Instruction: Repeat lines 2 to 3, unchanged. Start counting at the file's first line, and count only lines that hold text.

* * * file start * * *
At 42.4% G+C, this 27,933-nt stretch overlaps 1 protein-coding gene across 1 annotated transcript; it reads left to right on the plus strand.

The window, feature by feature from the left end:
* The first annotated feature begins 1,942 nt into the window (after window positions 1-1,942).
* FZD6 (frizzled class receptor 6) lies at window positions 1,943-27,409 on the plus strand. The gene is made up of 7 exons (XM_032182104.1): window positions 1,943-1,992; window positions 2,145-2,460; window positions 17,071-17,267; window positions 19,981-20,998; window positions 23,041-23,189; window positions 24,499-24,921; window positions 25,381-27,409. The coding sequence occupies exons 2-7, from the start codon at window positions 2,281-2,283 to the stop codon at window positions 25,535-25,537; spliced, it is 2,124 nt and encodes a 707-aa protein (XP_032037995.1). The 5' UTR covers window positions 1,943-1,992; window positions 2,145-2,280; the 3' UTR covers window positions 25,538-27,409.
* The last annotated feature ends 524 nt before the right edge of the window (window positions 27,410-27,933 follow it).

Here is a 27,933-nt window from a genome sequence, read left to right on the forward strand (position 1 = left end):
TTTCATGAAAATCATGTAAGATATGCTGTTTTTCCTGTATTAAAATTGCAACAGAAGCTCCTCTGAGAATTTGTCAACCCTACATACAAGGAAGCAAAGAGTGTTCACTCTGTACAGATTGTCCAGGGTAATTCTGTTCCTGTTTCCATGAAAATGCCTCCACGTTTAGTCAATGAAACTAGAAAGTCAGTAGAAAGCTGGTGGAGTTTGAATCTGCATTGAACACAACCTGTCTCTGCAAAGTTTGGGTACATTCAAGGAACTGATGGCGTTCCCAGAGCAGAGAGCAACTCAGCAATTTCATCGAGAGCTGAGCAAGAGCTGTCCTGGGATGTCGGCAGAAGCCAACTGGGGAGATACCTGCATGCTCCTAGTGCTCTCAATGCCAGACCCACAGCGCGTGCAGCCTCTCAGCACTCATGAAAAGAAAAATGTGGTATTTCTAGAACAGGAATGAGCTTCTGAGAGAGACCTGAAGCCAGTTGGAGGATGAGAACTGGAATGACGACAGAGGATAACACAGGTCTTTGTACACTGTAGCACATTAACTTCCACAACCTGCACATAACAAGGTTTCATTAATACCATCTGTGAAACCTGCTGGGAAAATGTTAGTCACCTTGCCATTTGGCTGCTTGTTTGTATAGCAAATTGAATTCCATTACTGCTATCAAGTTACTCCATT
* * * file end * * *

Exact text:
The window, feature by feature from the left end:
* The first annotated feature begins 1,942 nt into the window (after window positions 1-1,942).